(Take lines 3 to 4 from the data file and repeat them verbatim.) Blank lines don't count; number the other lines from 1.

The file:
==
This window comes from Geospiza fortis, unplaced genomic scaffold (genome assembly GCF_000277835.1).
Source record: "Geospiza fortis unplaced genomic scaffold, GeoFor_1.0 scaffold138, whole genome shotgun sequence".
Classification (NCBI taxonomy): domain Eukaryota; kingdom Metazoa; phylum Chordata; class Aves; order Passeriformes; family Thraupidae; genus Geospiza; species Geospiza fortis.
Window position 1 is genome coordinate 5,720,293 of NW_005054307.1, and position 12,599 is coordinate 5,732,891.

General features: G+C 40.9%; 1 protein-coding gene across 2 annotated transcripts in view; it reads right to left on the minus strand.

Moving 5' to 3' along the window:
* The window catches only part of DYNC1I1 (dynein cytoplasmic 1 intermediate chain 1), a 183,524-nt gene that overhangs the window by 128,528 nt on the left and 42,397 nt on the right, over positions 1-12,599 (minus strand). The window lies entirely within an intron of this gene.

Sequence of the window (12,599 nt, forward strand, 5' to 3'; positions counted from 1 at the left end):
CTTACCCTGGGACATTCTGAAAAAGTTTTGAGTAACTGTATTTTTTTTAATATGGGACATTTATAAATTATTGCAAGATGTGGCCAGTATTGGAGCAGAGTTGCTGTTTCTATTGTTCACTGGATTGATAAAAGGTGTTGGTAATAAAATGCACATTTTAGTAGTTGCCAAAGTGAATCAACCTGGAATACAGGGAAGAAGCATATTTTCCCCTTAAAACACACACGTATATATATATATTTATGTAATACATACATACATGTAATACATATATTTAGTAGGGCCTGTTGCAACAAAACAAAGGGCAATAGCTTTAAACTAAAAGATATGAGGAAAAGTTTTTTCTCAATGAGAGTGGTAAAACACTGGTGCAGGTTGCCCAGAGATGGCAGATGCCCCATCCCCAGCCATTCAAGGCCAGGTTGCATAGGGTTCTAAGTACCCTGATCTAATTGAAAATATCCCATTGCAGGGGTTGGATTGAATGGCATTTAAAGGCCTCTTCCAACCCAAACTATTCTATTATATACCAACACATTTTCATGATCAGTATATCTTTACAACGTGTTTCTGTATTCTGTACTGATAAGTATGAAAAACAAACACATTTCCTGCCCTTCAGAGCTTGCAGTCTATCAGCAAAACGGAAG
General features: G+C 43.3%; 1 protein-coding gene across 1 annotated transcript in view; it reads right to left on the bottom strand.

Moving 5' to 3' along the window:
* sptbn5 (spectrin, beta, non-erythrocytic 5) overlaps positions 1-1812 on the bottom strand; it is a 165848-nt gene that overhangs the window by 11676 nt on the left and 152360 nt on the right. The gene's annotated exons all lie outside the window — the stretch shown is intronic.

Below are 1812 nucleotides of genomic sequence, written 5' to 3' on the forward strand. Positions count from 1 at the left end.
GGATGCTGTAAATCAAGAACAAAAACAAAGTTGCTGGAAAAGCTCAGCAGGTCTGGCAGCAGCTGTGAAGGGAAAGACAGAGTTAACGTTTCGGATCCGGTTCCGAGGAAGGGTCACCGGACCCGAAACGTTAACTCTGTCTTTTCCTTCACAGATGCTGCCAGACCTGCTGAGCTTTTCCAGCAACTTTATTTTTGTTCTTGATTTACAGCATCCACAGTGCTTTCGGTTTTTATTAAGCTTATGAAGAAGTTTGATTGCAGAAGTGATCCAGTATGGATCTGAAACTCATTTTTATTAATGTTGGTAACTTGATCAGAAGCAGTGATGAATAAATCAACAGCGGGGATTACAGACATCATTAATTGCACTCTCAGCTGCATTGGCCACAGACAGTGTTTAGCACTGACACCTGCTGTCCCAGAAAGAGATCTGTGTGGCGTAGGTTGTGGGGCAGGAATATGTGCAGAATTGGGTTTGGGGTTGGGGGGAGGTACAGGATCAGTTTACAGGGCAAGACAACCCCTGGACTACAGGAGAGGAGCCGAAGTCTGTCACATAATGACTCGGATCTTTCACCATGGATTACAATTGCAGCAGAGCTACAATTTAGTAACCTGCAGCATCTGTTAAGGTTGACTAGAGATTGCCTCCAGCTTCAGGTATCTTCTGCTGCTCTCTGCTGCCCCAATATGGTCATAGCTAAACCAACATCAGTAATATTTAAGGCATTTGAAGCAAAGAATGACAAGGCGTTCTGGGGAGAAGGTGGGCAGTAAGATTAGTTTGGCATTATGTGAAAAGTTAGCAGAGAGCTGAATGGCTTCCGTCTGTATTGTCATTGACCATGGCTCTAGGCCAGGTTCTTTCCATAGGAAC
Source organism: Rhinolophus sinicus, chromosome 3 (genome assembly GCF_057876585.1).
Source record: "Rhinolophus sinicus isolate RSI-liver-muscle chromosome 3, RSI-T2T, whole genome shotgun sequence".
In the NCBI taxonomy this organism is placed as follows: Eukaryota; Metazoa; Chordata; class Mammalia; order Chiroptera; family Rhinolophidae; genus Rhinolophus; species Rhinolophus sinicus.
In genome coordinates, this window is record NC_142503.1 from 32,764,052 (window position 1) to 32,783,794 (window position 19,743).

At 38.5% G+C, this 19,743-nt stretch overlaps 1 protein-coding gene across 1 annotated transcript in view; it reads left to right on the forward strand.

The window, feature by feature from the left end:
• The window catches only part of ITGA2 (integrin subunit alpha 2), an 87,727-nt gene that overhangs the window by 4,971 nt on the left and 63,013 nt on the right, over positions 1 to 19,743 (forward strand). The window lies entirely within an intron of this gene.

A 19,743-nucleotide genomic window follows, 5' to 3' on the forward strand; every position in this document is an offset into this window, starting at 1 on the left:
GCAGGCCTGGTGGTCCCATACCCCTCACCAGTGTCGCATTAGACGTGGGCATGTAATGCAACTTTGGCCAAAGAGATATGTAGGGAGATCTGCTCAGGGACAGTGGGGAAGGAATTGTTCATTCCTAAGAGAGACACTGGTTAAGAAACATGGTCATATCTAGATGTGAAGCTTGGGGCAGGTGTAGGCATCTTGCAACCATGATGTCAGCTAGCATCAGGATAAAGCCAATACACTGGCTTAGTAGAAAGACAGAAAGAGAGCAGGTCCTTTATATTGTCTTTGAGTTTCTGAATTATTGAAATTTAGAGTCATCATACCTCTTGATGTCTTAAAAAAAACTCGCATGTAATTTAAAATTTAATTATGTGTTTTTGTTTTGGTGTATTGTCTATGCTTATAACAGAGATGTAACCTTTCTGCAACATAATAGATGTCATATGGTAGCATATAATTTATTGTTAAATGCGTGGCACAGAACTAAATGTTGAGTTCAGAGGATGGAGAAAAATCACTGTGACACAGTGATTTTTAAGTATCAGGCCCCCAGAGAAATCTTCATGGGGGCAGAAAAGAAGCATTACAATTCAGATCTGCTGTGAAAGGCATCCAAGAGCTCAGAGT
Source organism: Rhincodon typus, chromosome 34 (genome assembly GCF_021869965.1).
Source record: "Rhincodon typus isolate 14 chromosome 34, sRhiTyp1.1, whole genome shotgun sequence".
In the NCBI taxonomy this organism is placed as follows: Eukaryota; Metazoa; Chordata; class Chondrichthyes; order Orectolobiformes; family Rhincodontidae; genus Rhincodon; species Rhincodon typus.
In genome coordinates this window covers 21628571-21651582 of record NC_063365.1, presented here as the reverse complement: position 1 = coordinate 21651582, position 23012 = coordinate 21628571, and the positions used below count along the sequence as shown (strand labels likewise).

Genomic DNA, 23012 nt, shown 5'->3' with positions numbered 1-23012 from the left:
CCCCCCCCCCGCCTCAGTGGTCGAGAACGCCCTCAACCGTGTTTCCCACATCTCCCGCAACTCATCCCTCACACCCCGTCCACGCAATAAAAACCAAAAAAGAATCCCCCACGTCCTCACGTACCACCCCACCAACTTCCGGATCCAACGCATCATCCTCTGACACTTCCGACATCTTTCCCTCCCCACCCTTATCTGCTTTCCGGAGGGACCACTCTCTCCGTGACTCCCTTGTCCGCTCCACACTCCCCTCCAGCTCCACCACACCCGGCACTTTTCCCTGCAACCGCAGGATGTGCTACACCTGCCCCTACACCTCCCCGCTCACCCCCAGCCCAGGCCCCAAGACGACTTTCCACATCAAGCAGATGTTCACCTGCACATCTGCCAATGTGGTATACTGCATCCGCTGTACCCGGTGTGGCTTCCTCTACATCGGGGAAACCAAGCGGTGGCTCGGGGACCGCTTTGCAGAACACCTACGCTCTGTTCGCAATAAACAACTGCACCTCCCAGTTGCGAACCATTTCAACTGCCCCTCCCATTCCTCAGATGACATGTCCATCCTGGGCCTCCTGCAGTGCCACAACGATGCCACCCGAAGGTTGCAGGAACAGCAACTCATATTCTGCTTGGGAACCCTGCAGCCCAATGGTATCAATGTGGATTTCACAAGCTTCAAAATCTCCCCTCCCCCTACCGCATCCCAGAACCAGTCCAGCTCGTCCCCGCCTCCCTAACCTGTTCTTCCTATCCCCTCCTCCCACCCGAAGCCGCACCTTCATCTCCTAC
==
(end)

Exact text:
Classification (NCBI taxonomy): domain Eukaryota; kingdom Metazoa; phylum Chordata; class Aves; order Passeriformes; family Thraupidae; genus Geospiza; species Geospiza fortis.
Window position 1 is genome coordinate 5,720,293 of NW_005054307.1, and position 12,599 is coordinate 5,732,891.